Bureau of Industry and Security Requirements for Compliance Programs
The Bureau of Industry and Security (BIS) has specific Export Compliance Program (ECP) requirements for parties dealing in items controlled under the Export Administration Regulations (EAR). The purpose of an ECP is to ensure that an organization’s export activities are performed in accordance with U.S. laws and regulations.
Export Administration Regulations
Export Administration Regulations place controls on the export of commodities including intellectual property, technology, and software. These items which are enumerated in the Commerce Control List (CCL) are often referred to as “dual use” items in that they may have military as well as commercial applications. These regulations should not be confused with International Traffic in Arms Regulations (ITAR) which deal with military and defense related technologies.
These export controls fall under the jurisdiction of the Department of Commerce and are administered by the BIS. They are in place to protect the national security, foreign policy, and economic interests of the United States. As such, violations of these regulations can result in severe civil and criminal prosecution.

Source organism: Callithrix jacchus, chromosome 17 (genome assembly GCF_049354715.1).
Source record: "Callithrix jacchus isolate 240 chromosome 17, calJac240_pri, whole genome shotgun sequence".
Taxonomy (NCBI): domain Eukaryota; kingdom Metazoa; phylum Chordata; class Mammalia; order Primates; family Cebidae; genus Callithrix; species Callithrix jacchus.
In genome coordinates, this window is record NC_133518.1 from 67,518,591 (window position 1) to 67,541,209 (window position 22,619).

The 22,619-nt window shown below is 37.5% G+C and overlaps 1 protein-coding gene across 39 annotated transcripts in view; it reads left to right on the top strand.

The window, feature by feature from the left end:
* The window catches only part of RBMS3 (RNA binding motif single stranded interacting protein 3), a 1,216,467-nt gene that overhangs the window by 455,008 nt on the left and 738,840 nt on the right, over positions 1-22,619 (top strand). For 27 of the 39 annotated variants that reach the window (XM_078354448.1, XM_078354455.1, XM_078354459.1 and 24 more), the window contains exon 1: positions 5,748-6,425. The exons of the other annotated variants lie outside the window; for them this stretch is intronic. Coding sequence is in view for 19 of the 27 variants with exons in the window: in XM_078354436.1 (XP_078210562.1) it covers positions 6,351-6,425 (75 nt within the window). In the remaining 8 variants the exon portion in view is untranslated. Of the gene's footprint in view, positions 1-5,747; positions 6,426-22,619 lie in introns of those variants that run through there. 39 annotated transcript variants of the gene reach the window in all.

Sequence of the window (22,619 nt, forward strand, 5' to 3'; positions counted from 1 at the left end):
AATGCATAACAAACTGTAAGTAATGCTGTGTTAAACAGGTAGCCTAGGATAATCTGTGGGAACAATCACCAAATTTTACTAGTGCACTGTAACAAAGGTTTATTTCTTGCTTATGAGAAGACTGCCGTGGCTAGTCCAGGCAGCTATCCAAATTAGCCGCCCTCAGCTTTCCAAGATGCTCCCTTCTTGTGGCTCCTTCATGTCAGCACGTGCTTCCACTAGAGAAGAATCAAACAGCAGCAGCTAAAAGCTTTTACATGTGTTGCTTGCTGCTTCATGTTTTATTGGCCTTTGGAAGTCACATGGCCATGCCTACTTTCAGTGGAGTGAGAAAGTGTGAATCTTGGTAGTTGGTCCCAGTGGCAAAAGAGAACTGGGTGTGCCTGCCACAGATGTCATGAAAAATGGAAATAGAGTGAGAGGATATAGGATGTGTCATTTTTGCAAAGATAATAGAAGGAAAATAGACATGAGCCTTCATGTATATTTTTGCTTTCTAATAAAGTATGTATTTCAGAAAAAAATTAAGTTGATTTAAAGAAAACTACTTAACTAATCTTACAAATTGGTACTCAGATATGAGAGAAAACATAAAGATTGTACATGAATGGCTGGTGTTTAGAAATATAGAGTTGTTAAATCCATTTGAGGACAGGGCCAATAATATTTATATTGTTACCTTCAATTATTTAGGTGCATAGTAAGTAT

Elements of an ECP
An organization’s export compliance program requirements will vary based on the specific exports involved, the size of the organization, the location of customers, and the volume of exports among other concerns. The BIS has eight specific requirements for an ECP as critical for effective compliance.
Management Commitment Statement
It is important that commitment from senior management be documented and communicated to all personnel. This commitment should be reviewed annually and should be signed off on by all employees. Additionally this document should be communicated with contractors, consultants, freight forwarders, sales representatives, and interns. This document normally should found at the opening pages of the ECP manual.
Organizations are required to perform risk assessments to identify potential issues that could result in violation of export regulations. When risks are identified, processes can be created to minimize those risks. A major concern for any exporter is the unauthorized release of sensitive or controlled technologies. This can occur through a number of weaknesses in an organization’s security.